Save our Tomales Bay – 42 East shore roadside trash update

Click on the words above “Save our Tomales Bay – 42 East Shore Potpourri” to see this entire post

Tomales Bay is so beautiful, people come from all over to enjoy it in a variety of ways.

South of Tony’s Seafood is a popular spot with the roadside fishing crowd. Read past posts on this here and here.

They seem to have improved their habits lately and are packing out most of what they bring with them.

But some are still in need of some education on how to respect a place as special as Tomales Bay

©Richard james - coastodian.org bottle empty, why recycle it when you can smash it on the shore of this gorgeous bay.

©Richard james – coastodian.org
bottle empty, why recycle it when you can smash it on the shore of this gorgeous bay.

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As always, click on an image to see a larger version of it.

Further north is a place the wind-surfing crowd calls Grassy Point.

Windy days you can see some high speed surfing near here.

Unfortunately, some people seem to think that once they are finished consuming a beverage or meal, or engaging in other activities, all they have to do is toss anything they don’t want along the shore of the very beauty that brought them here.

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©Richard James - coastodian.org These two were responsible up to a point.

©Richard James – coastodian.org
These two were responsible up to a point.

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©Richard James - coastodian.org Such respect for so beautiful a place as Tomales Bay.

©Richard James – coastodian.org
Such respect for so beautiful a place as Tomales Bay.

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©Richard James - coastodian.org Cormorants and Pelicans resting, keeping warm

©Richard James – coastodian.org
Cormorants and Pelicans resting, keeping warm

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Back to the road south of Tony’s, we see more of the same

©Richard James - coastodian.org

©Richard James – coastodian.org

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©Richard James - coastodian.org

©Richard James – coastodian.org

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Further north, just above Hamlet we find where some thirsty motorists decided to change the spark plugs in their ride. Too bad they felt the need to dump their trash along the shore of beautiful Tomales Bay.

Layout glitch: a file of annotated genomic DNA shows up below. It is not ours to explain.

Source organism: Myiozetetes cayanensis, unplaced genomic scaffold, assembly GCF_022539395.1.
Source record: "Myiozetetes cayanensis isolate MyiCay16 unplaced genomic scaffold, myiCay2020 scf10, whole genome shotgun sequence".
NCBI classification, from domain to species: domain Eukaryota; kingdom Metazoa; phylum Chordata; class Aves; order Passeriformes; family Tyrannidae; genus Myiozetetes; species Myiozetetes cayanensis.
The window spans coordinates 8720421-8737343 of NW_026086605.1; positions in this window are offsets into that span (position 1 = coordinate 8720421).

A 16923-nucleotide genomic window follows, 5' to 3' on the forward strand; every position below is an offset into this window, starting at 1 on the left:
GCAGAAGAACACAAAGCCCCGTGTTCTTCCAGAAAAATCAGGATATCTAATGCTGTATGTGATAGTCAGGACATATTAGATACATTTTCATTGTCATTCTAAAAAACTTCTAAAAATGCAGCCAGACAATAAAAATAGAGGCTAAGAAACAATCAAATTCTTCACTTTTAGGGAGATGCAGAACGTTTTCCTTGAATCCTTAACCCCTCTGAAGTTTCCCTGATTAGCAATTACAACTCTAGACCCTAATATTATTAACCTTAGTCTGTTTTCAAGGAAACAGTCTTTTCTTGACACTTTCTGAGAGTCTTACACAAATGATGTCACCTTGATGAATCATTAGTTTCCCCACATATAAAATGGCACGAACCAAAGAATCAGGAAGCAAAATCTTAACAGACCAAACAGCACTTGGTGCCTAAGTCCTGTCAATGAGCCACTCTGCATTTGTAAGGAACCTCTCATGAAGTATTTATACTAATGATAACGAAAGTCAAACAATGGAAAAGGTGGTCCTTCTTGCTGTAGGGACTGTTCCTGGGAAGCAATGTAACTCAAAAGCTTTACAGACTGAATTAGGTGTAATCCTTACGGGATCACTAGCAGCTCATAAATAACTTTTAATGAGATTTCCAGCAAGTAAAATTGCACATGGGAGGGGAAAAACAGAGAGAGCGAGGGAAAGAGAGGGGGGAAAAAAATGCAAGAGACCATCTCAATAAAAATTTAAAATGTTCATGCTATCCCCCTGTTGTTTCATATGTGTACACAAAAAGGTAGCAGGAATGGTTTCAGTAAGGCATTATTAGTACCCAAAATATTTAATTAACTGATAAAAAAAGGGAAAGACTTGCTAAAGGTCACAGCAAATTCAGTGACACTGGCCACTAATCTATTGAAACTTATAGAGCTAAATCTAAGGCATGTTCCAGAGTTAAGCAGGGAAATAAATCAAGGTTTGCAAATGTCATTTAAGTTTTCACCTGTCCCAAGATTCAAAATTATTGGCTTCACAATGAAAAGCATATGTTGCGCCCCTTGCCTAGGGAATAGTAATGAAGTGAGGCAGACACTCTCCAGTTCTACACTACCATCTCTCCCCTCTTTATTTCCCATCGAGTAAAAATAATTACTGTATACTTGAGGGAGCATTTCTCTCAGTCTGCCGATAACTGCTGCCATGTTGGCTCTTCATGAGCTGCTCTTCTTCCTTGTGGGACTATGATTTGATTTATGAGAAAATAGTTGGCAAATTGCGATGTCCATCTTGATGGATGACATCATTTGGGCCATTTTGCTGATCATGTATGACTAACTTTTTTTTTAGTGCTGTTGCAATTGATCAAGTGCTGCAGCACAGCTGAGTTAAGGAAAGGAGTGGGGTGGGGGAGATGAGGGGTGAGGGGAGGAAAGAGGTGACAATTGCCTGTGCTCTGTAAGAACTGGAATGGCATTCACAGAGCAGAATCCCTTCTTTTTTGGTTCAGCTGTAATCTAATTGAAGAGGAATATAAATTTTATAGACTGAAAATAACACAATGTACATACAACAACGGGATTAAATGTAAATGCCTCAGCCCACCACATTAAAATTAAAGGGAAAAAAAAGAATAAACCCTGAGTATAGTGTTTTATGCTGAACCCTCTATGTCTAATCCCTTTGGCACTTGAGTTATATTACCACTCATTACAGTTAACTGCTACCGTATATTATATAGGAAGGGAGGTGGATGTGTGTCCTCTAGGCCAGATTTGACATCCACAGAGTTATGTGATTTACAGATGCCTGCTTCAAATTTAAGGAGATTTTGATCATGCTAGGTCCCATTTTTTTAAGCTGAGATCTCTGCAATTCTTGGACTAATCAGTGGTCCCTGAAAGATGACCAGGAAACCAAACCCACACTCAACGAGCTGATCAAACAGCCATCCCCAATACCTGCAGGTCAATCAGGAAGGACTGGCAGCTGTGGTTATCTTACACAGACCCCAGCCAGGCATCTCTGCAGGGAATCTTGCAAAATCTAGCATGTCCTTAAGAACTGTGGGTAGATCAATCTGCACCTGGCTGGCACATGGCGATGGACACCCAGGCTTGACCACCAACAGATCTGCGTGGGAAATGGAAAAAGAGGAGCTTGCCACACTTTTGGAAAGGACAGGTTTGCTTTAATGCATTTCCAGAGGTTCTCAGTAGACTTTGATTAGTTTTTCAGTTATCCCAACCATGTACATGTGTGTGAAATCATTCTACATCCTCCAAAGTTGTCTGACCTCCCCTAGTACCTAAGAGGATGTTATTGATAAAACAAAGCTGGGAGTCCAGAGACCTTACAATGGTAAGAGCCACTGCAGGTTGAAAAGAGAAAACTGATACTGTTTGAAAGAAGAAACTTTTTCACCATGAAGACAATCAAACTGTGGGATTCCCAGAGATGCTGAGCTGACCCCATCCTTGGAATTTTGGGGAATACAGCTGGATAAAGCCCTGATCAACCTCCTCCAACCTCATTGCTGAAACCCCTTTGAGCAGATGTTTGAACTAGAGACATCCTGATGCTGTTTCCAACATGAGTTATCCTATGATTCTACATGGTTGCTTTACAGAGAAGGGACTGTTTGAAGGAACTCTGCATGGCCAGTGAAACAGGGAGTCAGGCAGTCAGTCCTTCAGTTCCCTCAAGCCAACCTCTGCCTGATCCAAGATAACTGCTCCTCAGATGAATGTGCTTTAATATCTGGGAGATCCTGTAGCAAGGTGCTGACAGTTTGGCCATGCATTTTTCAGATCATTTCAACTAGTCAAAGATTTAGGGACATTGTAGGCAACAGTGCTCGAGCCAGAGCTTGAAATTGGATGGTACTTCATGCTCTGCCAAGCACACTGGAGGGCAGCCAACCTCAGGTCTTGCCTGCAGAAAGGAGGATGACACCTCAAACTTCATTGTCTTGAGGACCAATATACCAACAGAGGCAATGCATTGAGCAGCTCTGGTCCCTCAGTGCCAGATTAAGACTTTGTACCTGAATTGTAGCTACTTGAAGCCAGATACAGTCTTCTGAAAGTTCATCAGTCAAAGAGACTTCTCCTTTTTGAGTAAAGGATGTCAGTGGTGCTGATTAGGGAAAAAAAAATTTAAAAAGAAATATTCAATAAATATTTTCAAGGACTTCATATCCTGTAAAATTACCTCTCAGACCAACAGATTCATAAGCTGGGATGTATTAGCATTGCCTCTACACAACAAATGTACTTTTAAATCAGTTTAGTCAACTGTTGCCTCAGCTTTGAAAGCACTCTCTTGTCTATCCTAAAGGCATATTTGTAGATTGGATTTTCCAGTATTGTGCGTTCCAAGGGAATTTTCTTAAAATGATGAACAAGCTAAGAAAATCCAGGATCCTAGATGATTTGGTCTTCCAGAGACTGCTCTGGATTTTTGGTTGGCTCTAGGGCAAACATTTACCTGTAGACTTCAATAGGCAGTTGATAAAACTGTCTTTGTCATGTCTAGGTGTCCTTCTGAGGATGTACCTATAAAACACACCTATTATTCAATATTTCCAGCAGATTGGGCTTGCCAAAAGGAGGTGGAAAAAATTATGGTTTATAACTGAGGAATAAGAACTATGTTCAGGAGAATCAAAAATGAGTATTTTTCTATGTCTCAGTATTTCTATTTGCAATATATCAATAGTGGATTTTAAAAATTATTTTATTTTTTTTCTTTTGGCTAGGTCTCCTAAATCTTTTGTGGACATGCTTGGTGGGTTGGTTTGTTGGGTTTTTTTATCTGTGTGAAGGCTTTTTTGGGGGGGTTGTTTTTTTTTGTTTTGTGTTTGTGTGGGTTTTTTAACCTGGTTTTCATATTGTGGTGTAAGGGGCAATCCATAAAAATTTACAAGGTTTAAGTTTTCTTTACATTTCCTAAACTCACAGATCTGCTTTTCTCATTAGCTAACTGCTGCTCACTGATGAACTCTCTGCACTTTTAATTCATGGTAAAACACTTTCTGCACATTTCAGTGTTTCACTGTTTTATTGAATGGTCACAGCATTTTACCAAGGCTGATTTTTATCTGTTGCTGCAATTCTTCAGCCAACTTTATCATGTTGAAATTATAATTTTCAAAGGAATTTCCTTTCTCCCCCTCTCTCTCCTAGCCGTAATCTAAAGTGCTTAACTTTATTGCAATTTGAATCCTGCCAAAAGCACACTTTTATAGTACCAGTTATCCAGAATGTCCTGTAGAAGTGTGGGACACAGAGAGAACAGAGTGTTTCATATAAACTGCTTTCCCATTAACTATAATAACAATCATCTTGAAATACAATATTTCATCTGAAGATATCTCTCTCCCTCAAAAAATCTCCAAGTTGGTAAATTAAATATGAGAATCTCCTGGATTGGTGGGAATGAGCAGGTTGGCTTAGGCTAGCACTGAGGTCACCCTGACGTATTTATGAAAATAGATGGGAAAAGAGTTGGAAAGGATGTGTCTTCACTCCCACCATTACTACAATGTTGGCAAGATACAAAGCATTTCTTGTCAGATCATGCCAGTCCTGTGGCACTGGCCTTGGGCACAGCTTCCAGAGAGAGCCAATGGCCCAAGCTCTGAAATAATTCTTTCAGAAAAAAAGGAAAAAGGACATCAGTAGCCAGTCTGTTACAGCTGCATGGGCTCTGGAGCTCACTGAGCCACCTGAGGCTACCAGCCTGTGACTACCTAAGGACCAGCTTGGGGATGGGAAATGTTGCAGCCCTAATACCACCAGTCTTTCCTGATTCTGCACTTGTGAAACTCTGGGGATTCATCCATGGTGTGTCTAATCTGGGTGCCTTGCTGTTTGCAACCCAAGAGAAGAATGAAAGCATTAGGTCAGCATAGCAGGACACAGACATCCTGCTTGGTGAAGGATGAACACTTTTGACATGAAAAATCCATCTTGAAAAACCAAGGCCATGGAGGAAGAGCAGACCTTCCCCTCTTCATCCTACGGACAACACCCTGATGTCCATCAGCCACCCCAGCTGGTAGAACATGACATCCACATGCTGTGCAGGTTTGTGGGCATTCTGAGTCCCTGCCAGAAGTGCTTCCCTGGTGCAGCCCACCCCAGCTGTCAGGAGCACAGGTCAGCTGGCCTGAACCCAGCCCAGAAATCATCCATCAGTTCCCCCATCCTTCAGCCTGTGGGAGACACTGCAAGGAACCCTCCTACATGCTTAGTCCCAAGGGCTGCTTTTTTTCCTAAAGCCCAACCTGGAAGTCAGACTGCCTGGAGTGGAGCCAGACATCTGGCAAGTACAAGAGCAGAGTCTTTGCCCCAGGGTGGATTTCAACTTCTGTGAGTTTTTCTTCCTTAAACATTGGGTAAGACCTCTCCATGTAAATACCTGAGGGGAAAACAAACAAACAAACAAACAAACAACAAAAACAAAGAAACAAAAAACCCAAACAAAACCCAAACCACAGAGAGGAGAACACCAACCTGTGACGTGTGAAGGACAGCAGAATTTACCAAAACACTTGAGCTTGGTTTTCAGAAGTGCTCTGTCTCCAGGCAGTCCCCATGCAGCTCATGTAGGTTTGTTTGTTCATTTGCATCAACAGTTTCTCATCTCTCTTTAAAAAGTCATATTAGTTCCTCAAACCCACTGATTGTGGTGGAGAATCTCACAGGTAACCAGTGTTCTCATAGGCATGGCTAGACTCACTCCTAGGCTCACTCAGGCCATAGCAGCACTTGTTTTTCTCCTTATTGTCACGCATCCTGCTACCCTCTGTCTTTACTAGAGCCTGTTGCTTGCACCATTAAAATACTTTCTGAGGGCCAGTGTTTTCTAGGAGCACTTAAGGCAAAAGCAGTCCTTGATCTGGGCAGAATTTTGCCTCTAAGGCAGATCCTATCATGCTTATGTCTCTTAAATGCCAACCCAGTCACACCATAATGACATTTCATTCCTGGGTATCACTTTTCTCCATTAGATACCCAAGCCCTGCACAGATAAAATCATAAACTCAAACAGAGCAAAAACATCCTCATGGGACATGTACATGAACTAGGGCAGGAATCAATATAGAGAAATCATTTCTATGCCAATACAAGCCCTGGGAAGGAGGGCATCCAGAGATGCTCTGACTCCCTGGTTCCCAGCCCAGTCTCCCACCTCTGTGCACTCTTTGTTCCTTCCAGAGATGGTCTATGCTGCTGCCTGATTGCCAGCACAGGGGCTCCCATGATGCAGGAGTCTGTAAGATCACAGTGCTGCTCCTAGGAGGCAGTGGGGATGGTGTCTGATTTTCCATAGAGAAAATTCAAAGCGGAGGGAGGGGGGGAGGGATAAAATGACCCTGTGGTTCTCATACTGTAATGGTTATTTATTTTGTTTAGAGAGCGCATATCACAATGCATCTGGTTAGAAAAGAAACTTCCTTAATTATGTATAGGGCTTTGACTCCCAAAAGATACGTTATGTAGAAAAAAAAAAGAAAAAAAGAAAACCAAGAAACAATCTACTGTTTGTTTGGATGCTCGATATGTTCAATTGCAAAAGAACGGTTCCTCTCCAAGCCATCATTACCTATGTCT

©Richard James - coastodian.org That ramen cup below the orange cone was home to a sleeping garter snake I rudely awoke. My first snake sighting of 2016 and a very early start to spring. I declare it spring upon seeing my first snake in the wild.

©Richard James – coastodian.org
That ramen cup below the orange cone was home to a sleeping garter snake I rudely awoke. My first snake sighting of 2016 and a very early start to spring. I declare it spring upon seeing my first snake in the wild.

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Tomales Bay brings me much joy, that is why I spend so much time cleaning up the messes I find made by others. I show respect for something I cherish.
Seeing what I’ve shown you above, ask yourself, “What can I do to protect this place that brings me joy?”

Let’s end this post on a more upbeat, beautiful note with some close-ups of a juvenile hermit thrush hopping on the rocks in search of food at Nick’s boat ramp.

Don’t for a second think I knew that it was a hermit thrush, much less a juvenile.

I am a bird enthusiast, not a birder.

One of a cadre of experts I rely upon, Keith Hansen clued me in to the species, as well as the pale-tipped upper wing covers of a juvenile hermit thrush.

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©Richard James - coastodian.org

©Richard James – coastodian.org

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©Richard James - coastodian.org

©Richard James – coastodian.org

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©Richard James - coastodian.org

©Richard James – coastodian.org

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Next related post may be found here.

Previous related post may be found here.

See the first post in this series “Save our Tomales Bay” here.

2 thoughts on “Save our Tomales Bay – 42 East shore roadside trash update

  1. Enjoyed our time together this weekend. I’m glad you included the photos of the hermit thrush at the end of the post. Thrushes have wonderful voices. Two that have delightful and mysterious voices are the Swainson’s Thrush and the Hermit Thrush. It’s important to see and listen to our animal friends when we’re out there.

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